Coconut sugar and brown sugar are popular types of sugar, that look and taste similar. But what are their main differences?
The main differences between coconut sugar and brown sugar are the ways in which they’re produced, along with their Glycemic Index (GI) levels. Coconut sugar is produced from the sap of coconut palm tree flowers, whereas brown sugar is essentially white sugar with molasses added to it. The GI of these sugars is also different, with the GI of coconut sugar being between 50 – 54 and brown sugar holding a GI of between 55 – 65.
Here’s everything you need to know about the differences between coconut sugar and brown sugar, and whether they are similar enough to be substituted for one another.
How they’re made: Coconut sugar vs brown sugar
Coconut sugar is made from the nectar of coconut palm tree flowers. The nectar/sap is mixed with water, boiled into syrup, and dried. This then crystalizes to provide its traditional sugar consistency.
Brown sugar on the other hand is made from molasses and granulated white sugar. Molasses is a dark syrup derived from crushed sugar cane/ sugar beets, and granulated white sugar is beet/cane sugar that has been crystallized. To make brown sugar, molasses from sugar cane is mixed with white sugar, which is what gives brown sugar its distinctive color.
Brown sugar can be purchased in both light and dark varieties. The difference between the two is the level of molasses, affecting both the color of the sugar and how stick in texture it is.
Common food/drink uses: Coconut sugar vs brown sugar
Coconut sugar is often used in cakes, cookies, and other sweet goods, plus it can be sprinkled on dishes such as granola/cereal. Many people also like to stir it into tea/coffee as a healthier alternative to white sugar. Here’s how to find the best coconut sugar to buy.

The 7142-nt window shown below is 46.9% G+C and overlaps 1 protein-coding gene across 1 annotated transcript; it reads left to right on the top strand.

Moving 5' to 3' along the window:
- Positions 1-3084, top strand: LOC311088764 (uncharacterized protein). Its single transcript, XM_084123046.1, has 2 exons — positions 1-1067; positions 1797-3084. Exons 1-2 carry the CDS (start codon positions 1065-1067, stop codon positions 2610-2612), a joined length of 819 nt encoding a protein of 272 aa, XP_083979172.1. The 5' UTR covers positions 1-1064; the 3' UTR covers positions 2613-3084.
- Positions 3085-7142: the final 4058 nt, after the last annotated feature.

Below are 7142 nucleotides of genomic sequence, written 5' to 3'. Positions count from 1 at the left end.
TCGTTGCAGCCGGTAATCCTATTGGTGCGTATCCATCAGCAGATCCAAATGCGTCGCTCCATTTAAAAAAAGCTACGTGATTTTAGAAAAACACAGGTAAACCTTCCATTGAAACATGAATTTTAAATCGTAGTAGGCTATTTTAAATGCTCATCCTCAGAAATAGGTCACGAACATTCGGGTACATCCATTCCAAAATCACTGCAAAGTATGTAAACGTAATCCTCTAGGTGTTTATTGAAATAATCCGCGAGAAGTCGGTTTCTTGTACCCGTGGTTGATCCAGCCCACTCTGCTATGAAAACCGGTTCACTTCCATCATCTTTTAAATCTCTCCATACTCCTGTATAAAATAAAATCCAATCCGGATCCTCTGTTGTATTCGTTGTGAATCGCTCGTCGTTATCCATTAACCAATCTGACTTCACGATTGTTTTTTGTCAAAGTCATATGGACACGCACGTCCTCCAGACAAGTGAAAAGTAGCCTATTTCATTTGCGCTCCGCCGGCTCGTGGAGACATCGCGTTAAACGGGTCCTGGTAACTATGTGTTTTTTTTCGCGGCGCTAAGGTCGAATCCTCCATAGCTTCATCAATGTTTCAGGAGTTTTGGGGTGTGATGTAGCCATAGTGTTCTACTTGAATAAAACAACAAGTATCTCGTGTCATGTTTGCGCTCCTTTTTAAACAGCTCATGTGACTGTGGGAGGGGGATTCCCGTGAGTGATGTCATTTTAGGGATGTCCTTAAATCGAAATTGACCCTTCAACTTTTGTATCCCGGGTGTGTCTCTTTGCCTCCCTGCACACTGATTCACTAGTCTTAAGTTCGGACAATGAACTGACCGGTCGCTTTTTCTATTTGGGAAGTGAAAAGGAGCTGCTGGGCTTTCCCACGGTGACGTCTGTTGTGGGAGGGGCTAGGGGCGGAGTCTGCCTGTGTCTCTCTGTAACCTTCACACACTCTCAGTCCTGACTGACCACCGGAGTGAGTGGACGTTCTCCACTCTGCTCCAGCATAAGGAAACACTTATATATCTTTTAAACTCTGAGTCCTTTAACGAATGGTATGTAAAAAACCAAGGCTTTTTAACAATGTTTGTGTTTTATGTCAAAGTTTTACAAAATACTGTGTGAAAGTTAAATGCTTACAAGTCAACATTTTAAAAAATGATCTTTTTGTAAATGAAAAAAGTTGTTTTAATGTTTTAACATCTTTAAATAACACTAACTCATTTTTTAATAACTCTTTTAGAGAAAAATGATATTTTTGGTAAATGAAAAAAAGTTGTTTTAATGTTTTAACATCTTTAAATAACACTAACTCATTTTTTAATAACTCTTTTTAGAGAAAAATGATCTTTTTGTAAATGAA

Brown sugar is also used in hot drinks and sweet goods and is particularly popular when making baking sauces such as toffee and butterscotch. In my experience, it generally holds more moisture than coconut sugar, making it my preferred option when making any sweet sauces.
It has also become a key ingredient in skincare items such as exfoliants and scrubs due to its fine and nonabrasive texture.
Can you substitute coconut sugar for brown sugar?
You can substitute coconut sugar for brown sugar as they are similar in taste. There are some subtle differences, however, they’re similar enough that they certainly make good substitutions for each other.
Both types of sugar are gluten-free and have a similar number of calories. However, their GI levels are quite different, with coconut sugar having a GI of 50 – 54 and brown sugar having a GI of 55 – 65. If you’re watching your sugar levels or are diabetic for example, you may not want to substitute coconut sugar for brown sugar due to the higher GI.
It’s worth also bearing in mind that, unlike coconut sugar, brown sugar isn’t always considered vegan. This is because brown sugar is often refined using a process involving animal bone char[AC5] . If you’re vegan and looking for a substitute for coconut sugar, you’ll need to double-check this when making your purchase.